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Remembering some things

ludford

New member
Sep 18, 2018
7
0
I can't understand how my wife can remember her primary school. Her secondary school. Singing in leedsbgirls choir singing in weather riding opera.bthe houses opposite her house in Leeds. Working in her dad's pub. Yet she can't remember our wedding in 1969
 

Sarasa

Volunteer Host
Apr 13, 2018
5,044
0
Nottinghamshire
Hi @ludford , I could see my mum's more recent memories disappearing as her dementia progressed and I guess your wife is the same. I assume it's something to do with where memories are stored in the brain, and I'm not sure there is anything you can do to retrieve those lost memories. Mum started by getting very hazy about things that happened in the last twenty years. This was in 2018/2019, so she remembered that my dad had died in 1999, and that I had got married that year, but my brother's wedding in 2003 was a flickering memory. Then she couldn't remember I was married and that my dad was dead, not off with a new woman. Now mum is firmly stuck in the 1930s and want to go and see her mum and dad who she is worried about. Anything since then has disappeared.
I think you have to try and enter into your wife's world and ask about what happened when she was small. The last meaningful conversation I had with my mum was about what a good cook her mum was. Something I knew first hand as well as her. Are there any similar memories you can share?
 

MartinWL

Registered User
Jun 12, 2020
2,026
0
65
London
Yes I see my dad remembering his youth well and clearly but muddled about when things have happened in the more recent years.
 

Duggies-girl

Registered User
Sep 6, 2017
3,356
0
I can't understand how my wife can remember her primary school. Her secondary school. Singing in leedsbgirls choir singing in weather riding opera.bthe houses opposite her house in Leeds. Working in her dad's pub. Yet she can't remember our wedding in 1969
I found that one of the hardest things to understand. How could my dad talk for hours about the war, his life in the merchant navy and when he was a boy. He could tell me the names of everyone in his street, what they did and he could go into great detail about everything and the stories were often very entertaining, yet he couldn't remember two minutes ago or who's car was parked out front, it was his of course. He couldn't remember that I was living with him, if I left the room and came back he would be surprised to see me.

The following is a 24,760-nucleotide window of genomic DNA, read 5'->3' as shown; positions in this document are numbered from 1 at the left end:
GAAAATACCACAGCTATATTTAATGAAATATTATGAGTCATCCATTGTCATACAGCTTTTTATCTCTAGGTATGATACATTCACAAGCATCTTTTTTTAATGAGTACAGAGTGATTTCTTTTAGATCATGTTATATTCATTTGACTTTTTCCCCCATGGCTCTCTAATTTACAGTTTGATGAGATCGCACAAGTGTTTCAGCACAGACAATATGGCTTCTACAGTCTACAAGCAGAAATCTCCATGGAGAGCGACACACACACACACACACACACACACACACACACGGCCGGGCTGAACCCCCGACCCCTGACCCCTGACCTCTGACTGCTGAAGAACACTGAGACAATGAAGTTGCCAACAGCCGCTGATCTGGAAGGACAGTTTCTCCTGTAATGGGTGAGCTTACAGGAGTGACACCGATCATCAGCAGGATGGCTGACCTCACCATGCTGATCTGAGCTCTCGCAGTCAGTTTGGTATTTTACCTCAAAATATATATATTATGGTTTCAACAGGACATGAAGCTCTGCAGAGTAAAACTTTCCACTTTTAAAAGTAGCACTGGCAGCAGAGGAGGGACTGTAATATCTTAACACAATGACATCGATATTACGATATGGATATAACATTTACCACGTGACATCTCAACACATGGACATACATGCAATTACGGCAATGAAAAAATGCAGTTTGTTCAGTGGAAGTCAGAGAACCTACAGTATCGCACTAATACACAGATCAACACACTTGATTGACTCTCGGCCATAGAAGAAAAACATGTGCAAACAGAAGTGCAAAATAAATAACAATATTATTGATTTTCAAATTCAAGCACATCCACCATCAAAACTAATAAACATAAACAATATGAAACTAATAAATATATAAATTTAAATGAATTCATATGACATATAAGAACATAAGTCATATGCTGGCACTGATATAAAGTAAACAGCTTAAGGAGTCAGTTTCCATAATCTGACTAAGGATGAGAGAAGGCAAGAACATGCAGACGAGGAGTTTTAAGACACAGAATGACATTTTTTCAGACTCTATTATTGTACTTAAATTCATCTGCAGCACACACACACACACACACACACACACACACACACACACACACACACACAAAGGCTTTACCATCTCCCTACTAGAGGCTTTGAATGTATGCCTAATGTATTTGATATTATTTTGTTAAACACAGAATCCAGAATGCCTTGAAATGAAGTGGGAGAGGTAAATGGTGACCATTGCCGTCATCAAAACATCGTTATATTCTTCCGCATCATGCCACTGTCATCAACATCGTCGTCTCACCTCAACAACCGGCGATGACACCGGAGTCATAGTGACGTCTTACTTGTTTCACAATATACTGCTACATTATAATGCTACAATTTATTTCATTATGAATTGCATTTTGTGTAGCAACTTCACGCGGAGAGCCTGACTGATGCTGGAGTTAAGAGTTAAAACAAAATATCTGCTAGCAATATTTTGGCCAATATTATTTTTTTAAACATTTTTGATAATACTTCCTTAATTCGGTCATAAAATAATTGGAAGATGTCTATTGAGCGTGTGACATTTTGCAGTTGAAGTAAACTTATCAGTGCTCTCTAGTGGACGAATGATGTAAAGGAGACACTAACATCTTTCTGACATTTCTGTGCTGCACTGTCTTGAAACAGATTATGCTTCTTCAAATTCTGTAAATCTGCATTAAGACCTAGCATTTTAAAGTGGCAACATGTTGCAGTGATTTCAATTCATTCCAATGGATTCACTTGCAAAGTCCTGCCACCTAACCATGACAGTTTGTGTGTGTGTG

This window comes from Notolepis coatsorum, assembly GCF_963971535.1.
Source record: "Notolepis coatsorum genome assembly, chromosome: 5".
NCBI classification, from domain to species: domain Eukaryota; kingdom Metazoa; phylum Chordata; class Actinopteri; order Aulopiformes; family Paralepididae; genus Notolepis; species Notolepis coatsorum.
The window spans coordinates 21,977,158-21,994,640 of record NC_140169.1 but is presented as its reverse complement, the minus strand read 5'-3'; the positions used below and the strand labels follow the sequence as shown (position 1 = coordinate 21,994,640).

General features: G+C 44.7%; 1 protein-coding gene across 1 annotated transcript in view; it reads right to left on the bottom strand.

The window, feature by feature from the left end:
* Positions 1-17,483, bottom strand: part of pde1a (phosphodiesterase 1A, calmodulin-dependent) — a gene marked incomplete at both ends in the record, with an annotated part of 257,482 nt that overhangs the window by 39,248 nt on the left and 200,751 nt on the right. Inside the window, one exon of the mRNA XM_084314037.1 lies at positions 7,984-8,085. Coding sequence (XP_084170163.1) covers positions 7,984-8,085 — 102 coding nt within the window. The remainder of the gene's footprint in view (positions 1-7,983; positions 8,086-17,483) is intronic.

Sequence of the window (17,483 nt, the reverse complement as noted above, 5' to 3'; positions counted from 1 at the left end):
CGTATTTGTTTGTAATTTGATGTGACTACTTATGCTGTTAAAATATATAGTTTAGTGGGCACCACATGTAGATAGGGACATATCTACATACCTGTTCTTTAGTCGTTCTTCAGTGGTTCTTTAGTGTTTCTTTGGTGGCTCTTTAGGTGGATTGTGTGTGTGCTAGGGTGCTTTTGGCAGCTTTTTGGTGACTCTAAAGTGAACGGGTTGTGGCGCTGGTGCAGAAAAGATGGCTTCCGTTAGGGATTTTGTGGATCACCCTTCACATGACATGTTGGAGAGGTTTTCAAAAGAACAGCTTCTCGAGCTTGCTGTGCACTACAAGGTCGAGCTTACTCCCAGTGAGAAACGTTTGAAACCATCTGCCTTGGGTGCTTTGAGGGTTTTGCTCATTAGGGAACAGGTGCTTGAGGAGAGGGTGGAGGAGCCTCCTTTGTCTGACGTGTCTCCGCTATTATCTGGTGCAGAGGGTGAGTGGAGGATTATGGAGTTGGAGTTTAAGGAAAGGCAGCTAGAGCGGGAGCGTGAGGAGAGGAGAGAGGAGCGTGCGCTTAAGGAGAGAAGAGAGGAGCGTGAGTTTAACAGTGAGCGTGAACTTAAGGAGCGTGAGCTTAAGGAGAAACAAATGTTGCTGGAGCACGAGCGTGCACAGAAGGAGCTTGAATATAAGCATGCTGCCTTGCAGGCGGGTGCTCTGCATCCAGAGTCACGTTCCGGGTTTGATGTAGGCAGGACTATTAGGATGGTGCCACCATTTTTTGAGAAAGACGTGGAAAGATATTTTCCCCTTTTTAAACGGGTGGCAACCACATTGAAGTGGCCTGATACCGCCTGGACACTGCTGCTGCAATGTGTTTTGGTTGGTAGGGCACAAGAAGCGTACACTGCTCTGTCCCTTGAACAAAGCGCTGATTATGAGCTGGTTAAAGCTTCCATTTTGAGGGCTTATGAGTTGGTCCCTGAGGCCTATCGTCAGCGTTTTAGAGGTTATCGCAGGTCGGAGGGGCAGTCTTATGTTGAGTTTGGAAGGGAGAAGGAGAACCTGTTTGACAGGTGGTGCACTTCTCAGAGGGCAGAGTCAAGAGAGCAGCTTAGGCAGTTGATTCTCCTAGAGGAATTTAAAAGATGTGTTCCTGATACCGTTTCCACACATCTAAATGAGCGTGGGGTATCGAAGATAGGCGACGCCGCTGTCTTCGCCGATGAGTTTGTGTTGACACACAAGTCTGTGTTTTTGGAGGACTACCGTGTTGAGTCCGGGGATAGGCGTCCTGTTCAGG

Someone once told me to think of a cabbage with all the old memories deep inside and the new memories in the outer leaves. As the outer leaves fall of so do the new memories but the old memories are still safely tucked away deep inside and will remain for longer.
 

Janxm

New member
May 1, 2022
5
0
I found that one of the hardest things to understand. How could my dad talk for hours about the war, his life in the merchant navy and when he was a boy. He could tell me the names of everyone in his street, what they did and he could go into great detail about everything and the stories were often very entertaining, yet he couldn't remember two minutes ago or who's car was parked out front, it was his of course. He couldn't remember that I was living with him, if I left the room and came back he would be surprised to see me.

Someone once told me to think of a cabbage with all the old memories deep inside and the new memories in the outer leaves. As the outer leaves fall of so do the new memories but the old memories are still safely tucked away deep inside and will remain for longer.
 

Janxm

New member
May 1, 2022
5
0
My husband doesn't remember our wedding 11 years ago. He doesn't believe we are married and thinks we are just friends. However, from somewhere, he remembered my new dogs name at today's visit. He has not seen the dog in 2 weeks. Am I clutching at straws that this is a new memory he has made?
 

Scarlet Lady

Registered User
Apr 6, 2021
228
0
Maybe it is, @Janxm. Sometimes they can surprise you. But if you get stuck in a particular era of memories, it will prove almost impossible to move on from there, until dementia decides it’s no longer interested in those things. My aunt’s memories of her wartime evacuation were so vivid, I used to probe sometimes in the hope that if this was so real to her, she’d be able, with prompting, to remember other things from that period of time. Unfortunately not. The memories ran like a tape loop in her head and could not be deviated from. The words used were the same every time, even the small girl voice she used. It was disturbing initially but over time (years) I got used to it.